Neonatal liver cirrhosis without iron overload caused by gestational alloimmune liver disease

Francois Guillaume Debray*, Virginie De Halleux, Ornella Guidi, Nancy Detrembleur, Stéphanie Gaillez, Léon Rausin, Philippe Goyens, Xiaomin Pan, Peter F. Whitington

*Corresponding author for this work

Research output: Contribution to journalArticlepeer-review

22 Scopus citations


Gestational alloimmune liver disease has emerged as the major cause of antenatal liver injury and failure. It usually manifests as neonatal liver failure with hepatic and extrahepatic iron overload, a clinical presentation called neonatal hemochromatosis. We report on a newborn in whom fetal hepatomegaly was detected during pregnancy and who presented at birth with liver cirrhosis and mild liver dysfunction. Liver biopsy showed the absence of iron overload but strong immunostaining of hepatocytes for the C5b-9 complex, the terminal complement cascade neoantigen occurring specifically during complement activation by the immunoglobulin G-mediated classic pathway, which established the alloimmune nature of the hepatocyte injury. The infant survived with no specific therapy, and follow-up until 36 months showed progressive normalization of all liver parameters. This case report expands the recognized clinical spectrum of congenital alloimmune liver disease to include neonatal liver disease and cirrhosis, even in the absence of siderosis. Such a diagnosis is of utmost importance regarding the necessity for immunotherapy in further pregnancies to avoid recurrence of alloimmune injury.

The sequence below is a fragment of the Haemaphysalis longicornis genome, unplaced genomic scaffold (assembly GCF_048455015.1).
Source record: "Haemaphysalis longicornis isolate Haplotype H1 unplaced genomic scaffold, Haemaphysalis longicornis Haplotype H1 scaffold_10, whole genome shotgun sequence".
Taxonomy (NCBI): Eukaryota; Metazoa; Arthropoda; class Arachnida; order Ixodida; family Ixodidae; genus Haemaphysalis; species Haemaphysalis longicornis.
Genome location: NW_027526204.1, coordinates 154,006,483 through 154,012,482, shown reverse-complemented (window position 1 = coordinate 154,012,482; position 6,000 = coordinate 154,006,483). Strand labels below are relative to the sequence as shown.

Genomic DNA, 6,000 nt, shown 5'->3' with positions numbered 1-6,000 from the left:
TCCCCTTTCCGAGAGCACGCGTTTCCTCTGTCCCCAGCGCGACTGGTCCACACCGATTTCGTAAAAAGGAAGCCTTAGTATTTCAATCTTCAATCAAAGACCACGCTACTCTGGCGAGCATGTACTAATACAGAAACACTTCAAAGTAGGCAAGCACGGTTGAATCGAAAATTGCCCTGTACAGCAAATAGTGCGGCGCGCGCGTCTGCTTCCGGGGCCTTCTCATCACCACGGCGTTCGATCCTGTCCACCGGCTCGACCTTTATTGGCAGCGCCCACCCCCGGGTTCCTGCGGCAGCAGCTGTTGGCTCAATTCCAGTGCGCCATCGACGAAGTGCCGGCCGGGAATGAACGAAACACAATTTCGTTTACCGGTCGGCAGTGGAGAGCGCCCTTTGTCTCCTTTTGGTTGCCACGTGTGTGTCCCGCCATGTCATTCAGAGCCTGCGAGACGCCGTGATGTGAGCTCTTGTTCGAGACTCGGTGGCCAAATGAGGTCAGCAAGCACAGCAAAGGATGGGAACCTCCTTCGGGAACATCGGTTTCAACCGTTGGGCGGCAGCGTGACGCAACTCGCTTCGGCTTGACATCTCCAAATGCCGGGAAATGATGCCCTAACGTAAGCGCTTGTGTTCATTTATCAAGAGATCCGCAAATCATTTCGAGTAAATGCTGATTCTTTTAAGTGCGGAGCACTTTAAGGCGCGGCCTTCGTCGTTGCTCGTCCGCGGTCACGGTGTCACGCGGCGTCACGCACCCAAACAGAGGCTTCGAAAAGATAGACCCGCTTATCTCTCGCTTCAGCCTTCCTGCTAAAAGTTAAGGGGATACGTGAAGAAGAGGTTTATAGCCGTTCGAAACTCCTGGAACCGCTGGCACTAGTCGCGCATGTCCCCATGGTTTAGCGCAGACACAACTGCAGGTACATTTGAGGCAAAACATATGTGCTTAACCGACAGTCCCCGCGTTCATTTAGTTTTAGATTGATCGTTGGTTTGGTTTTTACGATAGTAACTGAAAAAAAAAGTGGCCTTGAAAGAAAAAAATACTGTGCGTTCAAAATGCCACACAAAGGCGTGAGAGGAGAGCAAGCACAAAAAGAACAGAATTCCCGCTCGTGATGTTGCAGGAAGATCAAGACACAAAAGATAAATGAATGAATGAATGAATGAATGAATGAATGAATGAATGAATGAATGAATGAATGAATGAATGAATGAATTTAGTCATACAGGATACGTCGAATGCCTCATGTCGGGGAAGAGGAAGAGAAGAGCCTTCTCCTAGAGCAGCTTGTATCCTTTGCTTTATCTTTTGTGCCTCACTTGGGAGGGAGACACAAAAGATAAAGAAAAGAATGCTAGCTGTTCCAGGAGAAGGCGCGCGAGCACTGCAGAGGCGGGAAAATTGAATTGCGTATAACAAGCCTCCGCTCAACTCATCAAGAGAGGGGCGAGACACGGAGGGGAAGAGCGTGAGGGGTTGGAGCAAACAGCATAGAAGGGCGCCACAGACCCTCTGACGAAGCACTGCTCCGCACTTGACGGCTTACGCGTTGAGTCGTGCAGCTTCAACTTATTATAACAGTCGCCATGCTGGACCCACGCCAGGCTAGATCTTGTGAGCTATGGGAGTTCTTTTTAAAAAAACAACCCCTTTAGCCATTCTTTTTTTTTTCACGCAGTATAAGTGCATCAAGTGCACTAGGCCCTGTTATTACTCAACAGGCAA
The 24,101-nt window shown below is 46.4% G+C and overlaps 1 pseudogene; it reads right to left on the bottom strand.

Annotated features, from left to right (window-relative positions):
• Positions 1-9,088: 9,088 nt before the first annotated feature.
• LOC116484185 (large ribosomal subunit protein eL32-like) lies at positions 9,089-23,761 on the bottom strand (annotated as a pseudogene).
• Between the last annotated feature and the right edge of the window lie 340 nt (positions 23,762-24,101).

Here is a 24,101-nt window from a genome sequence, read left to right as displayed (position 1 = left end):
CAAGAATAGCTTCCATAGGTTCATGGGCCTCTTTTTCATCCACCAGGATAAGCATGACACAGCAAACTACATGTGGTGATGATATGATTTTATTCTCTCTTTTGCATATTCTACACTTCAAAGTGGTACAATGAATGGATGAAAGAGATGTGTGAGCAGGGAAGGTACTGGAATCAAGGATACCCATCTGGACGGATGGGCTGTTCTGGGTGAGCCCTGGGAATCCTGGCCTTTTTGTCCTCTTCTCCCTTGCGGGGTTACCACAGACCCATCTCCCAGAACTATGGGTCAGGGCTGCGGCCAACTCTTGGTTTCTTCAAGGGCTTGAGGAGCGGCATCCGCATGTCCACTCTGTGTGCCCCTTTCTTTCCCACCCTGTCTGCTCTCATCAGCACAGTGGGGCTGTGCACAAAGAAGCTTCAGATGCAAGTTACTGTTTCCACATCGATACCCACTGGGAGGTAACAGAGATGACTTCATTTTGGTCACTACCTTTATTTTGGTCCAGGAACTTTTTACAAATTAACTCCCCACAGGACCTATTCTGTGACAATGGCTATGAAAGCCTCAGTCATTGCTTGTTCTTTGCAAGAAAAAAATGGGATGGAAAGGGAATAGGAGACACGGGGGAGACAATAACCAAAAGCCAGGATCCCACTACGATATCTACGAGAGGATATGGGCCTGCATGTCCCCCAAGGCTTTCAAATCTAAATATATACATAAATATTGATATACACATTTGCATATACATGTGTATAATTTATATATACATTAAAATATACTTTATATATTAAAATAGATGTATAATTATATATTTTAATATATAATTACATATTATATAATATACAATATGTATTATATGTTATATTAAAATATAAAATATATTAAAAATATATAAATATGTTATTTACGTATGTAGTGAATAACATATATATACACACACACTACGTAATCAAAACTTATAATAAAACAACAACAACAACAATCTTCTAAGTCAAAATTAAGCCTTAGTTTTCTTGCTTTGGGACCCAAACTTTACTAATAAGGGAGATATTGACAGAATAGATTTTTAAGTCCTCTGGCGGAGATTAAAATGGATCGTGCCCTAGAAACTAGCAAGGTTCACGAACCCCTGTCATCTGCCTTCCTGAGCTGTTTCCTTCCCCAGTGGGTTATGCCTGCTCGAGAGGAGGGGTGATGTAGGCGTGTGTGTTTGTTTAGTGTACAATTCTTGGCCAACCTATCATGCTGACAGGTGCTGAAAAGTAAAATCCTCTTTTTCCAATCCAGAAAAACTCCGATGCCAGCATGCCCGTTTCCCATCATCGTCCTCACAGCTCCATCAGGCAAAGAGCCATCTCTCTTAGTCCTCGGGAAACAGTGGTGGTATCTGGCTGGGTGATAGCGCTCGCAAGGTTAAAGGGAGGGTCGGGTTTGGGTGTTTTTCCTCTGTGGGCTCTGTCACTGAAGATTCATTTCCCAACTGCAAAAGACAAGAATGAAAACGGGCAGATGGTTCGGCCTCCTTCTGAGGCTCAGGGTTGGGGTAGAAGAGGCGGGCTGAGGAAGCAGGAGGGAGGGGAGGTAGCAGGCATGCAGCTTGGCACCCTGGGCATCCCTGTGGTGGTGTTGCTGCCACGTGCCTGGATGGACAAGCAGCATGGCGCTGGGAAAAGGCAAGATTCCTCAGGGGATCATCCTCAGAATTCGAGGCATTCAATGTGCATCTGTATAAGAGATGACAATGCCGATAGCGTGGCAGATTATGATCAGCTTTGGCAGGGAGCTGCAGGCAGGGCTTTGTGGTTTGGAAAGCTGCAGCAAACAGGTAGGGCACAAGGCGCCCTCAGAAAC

Original languageEnglish (US)
Pages (from-to)e1076-e1079
Issue number4
StatePublished - Apr 2012


  • Cirrhosis
  • Gestational alloimmune disease
  • Membrane attack complex
  • Neonatal hemochromatosis

ASJC Scopus subject areas

  • Pediatrics, Perinatology, and Child Health


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